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How Does A Sobriety Check Point Operate?

Dayton DUI Attorney Charles Rowland > DUI Law  > How Does A Sobriety Check Point Operate?

How Does A Sobriety Check Point Operate?

There are three stages to a sobriety checkpoint. “As traffic goes through the initial checkpoint, everybody stops,” explained Summit County Sergeant Todd Belcher from State Highway Patrol. “Every vehicle is checked. We have about five officers on the roadway. We refer to this as ‘the line.’”

If the vehicle is diverted, they are questioned further. “They ask them a few more questions to see if they still detect the odor or any other signs of impairment. They would probably do standardized sobriety field testing which included checking of the eyes, and the one legged stand test. If there is probable cause to make an OVI arrest, the officer arrests them and places them in the OVI trailer. Then they are submitted to a breath test.”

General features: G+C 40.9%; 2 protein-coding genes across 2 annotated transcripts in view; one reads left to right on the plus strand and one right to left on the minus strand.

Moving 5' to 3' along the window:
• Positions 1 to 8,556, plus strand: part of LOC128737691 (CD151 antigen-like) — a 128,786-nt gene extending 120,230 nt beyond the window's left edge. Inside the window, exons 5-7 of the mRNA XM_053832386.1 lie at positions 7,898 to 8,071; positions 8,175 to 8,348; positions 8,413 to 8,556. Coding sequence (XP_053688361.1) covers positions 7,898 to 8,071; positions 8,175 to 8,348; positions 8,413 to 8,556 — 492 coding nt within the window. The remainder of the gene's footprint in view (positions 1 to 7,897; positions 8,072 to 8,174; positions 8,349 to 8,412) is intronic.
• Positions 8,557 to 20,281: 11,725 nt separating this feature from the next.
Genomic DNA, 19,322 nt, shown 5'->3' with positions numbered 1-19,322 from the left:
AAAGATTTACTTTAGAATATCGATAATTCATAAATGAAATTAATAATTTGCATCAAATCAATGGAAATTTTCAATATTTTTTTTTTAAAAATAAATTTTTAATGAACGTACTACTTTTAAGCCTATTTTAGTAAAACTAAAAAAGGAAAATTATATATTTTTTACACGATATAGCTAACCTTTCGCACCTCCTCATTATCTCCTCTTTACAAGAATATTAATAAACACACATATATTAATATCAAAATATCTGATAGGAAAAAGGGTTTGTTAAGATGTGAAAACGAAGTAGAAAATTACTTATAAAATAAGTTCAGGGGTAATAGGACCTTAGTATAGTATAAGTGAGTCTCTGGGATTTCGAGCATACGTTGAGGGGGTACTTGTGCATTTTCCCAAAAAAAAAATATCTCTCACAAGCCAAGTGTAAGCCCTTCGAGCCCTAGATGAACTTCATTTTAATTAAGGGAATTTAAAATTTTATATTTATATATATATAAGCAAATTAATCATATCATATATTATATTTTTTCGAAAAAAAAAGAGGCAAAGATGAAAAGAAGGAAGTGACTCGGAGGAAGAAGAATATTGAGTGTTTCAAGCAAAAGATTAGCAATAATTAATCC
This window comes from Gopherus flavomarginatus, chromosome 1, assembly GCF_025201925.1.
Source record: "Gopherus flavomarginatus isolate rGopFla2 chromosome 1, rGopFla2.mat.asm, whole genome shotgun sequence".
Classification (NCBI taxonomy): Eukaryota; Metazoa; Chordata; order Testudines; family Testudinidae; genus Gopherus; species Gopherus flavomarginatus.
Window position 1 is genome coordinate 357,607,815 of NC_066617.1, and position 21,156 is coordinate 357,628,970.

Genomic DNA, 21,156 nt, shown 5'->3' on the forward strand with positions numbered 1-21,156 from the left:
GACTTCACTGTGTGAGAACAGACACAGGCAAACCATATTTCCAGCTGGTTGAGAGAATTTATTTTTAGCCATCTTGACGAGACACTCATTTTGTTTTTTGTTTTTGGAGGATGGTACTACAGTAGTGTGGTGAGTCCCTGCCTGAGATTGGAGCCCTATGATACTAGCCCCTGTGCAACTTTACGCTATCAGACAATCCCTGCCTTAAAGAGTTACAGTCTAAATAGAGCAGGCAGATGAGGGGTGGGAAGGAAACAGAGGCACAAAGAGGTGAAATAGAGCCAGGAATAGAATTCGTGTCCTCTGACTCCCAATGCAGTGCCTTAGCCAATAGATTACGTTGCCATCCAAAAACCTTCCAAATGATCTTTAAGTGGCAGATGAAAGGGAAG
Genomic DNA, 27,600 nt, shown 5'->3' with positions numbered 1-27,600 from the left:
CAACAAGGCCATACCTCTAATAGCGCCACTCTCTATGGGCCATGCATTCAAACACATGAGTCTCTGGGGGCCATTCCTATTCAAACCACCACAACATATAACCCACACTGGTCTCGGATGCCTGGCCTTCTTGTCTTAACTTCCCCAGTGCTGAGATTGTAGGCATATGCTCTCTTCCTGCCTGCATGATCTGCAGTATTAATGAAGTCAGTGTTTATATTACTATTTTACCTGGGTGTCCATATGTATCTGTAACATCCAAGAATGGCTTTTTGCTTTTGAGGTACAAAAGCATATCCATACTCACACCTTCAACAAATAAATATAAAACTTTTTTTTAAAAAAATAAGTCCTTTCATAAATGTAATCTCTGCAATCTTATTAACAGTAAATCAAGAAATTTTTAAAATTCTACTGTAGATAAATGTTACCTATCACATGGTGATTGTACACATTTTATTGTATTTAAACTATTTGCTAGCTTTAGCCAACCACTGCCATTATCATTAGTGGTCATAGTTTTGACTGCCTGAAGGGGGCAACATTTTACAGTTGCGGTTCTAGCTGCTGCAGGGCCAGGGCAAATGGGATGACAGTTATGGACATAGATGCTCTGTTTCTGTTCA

Type of offense determines what happens next.“If a person tests over the national legal limit of .08,” Deputy Dobbins explained, “they get a 90-day license suspension. If they refuse to take the test, they get a one-year license suspension. After they are processed, they are served a summons,  given a court date, and then they get a sober driver to pick them up and we tow their vehicle.”

Source: http://www.thesuburbanite.com/communities/lake/x89698110/OVI-Checkpoints

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Charles Rowland

charlie@daytondui.com

Charles M. Rowland II has been representing the accused drunk driver for over 20 years. Contact him at (937) 318-1384 if you find yourself facing a DUI (now called OVI) charge.

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